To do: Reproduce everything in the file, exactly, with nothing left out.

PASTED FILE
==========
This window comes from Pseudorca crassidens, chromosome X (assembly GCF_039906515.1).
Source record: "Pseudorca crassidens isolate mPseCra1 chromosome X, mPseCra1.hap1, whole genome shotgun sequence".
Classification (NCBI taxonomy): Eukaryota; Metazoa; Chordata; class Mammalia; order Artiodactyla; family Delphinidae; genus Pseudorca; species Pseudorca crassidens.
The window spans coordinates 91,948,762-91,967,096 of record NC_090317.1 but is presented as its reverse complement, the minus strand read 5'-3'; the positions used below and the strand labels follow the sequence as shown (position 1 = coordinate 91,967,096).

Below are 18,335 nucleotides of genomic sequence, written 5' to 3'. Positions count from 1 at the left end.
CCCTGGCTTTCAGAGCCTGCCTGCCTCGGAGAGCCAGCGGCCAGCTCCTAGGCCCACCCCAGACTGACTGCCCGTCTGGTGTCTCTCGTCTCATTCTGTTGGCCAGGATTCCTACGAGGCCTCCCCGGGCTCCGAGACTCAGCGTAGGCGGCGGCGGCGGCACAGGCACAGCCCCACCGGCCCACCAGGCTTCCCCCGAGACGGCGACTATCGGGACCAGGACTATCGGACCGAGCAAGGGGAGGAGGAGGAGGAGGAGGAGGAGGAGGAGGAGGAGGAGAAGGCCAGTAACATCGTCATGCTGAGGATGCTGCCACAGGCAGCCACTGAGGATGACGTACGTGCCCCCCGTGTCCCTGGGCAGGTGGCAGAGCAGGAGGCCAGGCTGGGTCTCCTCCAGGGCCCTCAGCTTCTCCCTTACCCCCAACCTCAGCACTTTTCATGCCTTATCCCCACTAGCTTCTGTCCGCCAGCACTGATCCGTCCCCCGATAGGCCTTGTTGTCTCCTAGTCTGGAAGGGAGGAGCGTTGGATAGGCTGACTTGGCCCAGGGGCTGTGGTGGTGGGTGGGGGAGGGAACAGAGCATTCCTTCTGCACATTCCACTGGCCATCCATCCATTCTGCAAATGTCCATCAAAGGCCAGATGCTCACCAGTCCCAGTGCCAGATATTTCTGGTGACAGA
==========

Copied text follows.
This window comes from Pseudorca crassidens, chromosome X (assembly GCF_039906515.1).
Source record: "Pseudorca crassidens isolate mPseCra1 chromosome X, mPseCra1.hap1, whole genome shotgun sequence".
Classification (NCBI taxonomy): Eukaryota; Metazoa; Chordata; class Mammalia; order Artiodactyla; family Delphinidae; genus Pseudorca; species Pseudorca crassidens.
The window spans coordinates 91,948,762-91,967,096 of record NC_090317.1 but is presented as its reverse complement, the minus strand read 5'-3'; the positions used below and the strand labels follow the sequence as shown (position 1 = coordinate 91,967,096).

Below are 18,335 nucleotides of genomic sequence, written 5' to 3'. Positions count from 1 at the left end.
CCCTGGCTTTCAGAGCCTGCCTGCCTCGGAGAGCCAGCGGCCAGCTCCTAGGCCCACCCCAGACTGACTGCCCGTCTGGTGTCTCTCGTCTCATTCTGTTGGCCAGGATTCCTACGAGGCCTCCCCGGGCTCCGAGACTCAGCGTAGGCGGCGGCGGCGGCACAGGCACAGCCCCACCGGCCCACCAGGCTTCCCCCGAGACGGCGACTATCGGGACCAGGACTATCGGACCGAGCAAGGGGAGGAGGAGGAGGAGGAGGAGGAGGAGGAGGAGGAGGAGAAGGCCAGTAACATCGTCATGCTGAGGATGCTGCCACAGGCAGCCACTGAGGATGACGTACGTGCCCCCCGTGTCCCTGGGCAGGTGGCAGAGCAGGAGGCCAGGCTGGGTCTCCTCCAGGGCCCTCAGCTTCTCCCTTACCCCCAACCTCAGCACTTTTCATGCCTTATCCCCACTAGCTTCTGTCCGCCAGCACTGATCCGTCCCCCGATAGGCCTTGTTGTCTCCTAGTCTGGAAGGGAGGAGCGTTGGATAGGCTGACTTGGCCCAGGGGCTGTGGTGGTGGGTGGGGGAGGGAACAGAGCATTCCTTCTGCACATTCCACTGGCCATCCATCCATTCTGCAAATGTCCATCAAAGGCCAGATGCTCACCAGTCCCAGTGCCAGATATTTCTGGTGACAGA